tr ct of four miles pursues its ;inding course, murmuring o9er bed of pebbles, till it joins the .rith t *unbritton7 ! 9ery little bo9e its source, on the l ke, st nds the house of C meron, belonging to 0r Smollett, so embosomed in n o k ;ood, th t ;e did not see it till ;e ;ere ;ithin fifty y rds of the door7 + h 9e seen the 3 go di G rd , !lb no, *e 6ico, 5olsen , nd Gene9 , nd, upon my honour, + prefer 3ough=3omond to them ll, preference ;hich is cert inly o;ing to the 9erd nt isl nds th t seem to flo t upon its surf ce, ffording the most inch nting objects of repose to the excursi9e 9ie;7 -or re the b nks destitute of be uties, ;hich e9en p rt ke of the sublime7 ,n this side they displ y s;eet 9 riety of ;oodl nd, cornfield, nd p sture, ;ith se9er l gree ble 9ill s emerging s it ;ere out of the l ke, till, t some dist nce, the prospect termin tes in huge mount ins co9ered ;ith he th, ;hich being in the bloom, ffords 9ery rich co9ering of purple7 E9ery thing here is rom ntic beyond im gin tion7 This country is justly stiled the !rc di of Scotl nd< nd + don't doubt but it m y 9ie ;ith !rc di in e9ery thing but clim te7 == + m sure it excels it in 9erdure, ;ood, nd ; ter7 == Ah t s y you to n tur l b son of pure ; ter, ne r thirty miles long, nd in some pl ces se9en miles bro d, nd in m ny bo9e hundred f thom deep, h 9ing four nd t;enty h bit ble isl nds, some of them stocked ;ith deer, nd ll of them co9ered ;ith ;ood< cont ining immense >u ntities of delicious fish, s lmon, pike, trout, perch, flounders, eels, nd po; ns, the l st delic te kind of fresh=; ter herring peculi r to this l ke< nd fin lly communic ting ;ith the se , by sending off the 3e9en, through ;hich ll those species Eexcept the po; nF m ke their exit nd entr nce occ sion llyC +nclosed + send you the copy of little ode to this ri9er, by *r Smollett, ;ho ; s born on the b nks of it, ;ithin t;o miles of the pl ce ;here + m no; ;riting7 == +t is t le st pictures>ue nd ccur tely descripti9e, if it h s no other merit7 == There is n ide of truth in n gree ble l ndsc pe t ken from n ture, ;hich ple ses me more th n the g yest fiction ;hich the most luxuri nt f ncy c n displ y7 + h 9e other rem rks to m ke< but s my p per is full, + must reser9e them till the next occ sion7 + sh ll only obser9e t present, th t + m determined to penetr te t le st forty miles into the Highl nds, ;hich no; ppe r like 9 st f nt stic 9ision in the clouds, in9iting the ppro ch of 2ours l; ys, 0!TT7 51!053E C!0E1,-, !ug7 "I7 ,*E T, 3E6E-=A!TE1 ,n 3e9en's b nks, ;hile free to ro9e,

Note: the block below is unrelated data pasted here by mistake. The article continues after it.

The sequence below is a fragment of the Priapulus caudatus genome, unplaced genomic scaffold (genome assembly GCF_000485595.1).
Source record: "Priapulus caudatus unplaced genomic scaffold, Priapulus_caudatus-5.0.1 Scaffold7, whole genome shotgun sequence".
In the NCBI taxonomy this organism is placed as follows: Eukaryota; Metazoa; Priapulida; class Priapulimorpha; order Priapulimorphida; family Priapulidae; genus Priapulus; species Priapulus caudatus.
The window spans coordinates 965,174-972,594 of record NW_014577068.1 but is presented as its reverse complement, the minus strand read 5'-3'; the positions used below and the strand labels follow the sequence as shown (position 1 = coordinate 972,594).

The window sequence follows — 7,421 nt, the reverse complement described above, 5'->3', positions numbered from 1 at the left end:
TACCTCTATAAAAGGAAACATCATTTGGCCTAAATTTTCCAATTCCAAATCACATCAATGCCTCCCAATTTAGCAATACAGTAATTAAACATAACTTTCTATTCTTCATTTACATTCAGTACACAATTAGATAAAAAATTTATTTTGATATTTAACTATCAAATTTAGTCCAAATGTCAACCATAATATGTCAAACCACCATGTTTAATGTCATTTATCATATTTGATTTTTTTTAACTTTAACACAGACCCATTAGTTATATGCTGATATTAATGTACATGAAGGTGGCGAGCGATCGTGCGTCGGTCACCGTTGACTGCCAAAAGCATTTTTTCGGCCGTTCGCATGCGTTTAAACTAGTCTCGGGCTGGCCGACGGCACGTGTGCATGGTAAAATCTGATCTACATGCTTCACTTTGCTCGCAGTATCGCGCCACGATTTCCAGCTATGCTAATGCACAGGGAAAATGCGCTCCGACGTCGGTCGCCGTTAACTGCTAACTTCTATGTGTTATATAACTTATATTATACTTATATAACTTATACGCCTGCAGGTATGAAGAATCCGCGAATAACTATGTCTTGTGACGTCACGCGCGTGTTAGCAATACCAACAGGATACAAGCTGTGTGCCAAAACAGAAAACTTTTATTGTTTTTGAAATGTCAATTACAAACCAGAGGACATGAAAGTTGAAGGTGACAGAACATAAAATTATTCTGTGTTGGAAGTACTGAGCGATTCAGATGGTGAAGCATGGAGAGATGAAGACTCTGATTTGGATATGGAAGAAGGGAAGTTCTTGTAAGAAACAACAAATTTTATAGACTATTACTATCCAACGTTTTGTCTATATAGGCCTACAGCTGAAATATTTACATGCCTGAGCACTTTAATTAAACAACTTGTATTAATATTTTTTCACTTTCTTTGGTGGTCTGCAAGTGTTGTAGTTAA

!nd tune the rur l pipe to lo9e< + en9ied not the h ppiest s; in Th t e9er trod th' !rc di n pl in7 Pure stre mG in ;hose tr nsp rent ; 9e 0y youthful limbs + ;ont to l 9e< -o torrents st in thy limpid source< -o rocks impede thy dimpling course, Th t s;eetly ; rbles o'er its bed, Aith ;hite, round, polish'd pebbles spre d< Ahile, lightly pois'd, the sc ly brood +n myri ds cle 9e thy cryst l flood< The springing trout in speckled pride< The s lmon, mon rch of the tide< The ruthless pike, intent on ; r< The sil9er eel, nd motled p r7O *e9ol9ing from thy p rent l ke, ! ch rming m De thy ; ters m ke, 5y bo;'rs of birch, nd gro9es of pine, !nd hedges flo;'r'd ;ith egl ntine7 Still on thy b nks so g yly green, 0 y num'rous herds nd flocks be seen, !nd l sses ch nting o'er the p il, !nd shepherds piping in the d le, !nd ncient f ith th t kno;s no guile, !nd industry imbro;n'd ;ith toil, !nd he rts resol9'd, nd h nds prep r'd, The blessings they enjoy to gu rd7 O The p r is sm ll fish, not unlike the smelt, ;hich it ri9 ls in delic cy nd fl 9our7

To *r 3EA+S7 *E!1 *,CT,1, +f + ; s disposed to be critic l, + should s y this house of C meron is too ne r the l ke, ;hich ppro ches, on one side, to ;ithin six or se9en y rds of the ;indo;7 +t might h 9e been pl ced in higher site, ;hich ;ould h 9e fforded more extensi9e prospect nd drier tmosphere< but this imperfection is not ch rge ble on the present proprietor, ;ho purch sed it re dy built, r ther th n be t the trouble of rep iring his o;n f mily=house of 5onhill, ;hich st nds t;o miles from hence on the 3e9en, so surrounded ;ith pl nt tion, th t it used to be kno;n by the n me of the 0 9is Eor thrushF -est7 !bo9e th t house is rom ntic glen or clift of mount in, co9ered ;ith h nging ;oods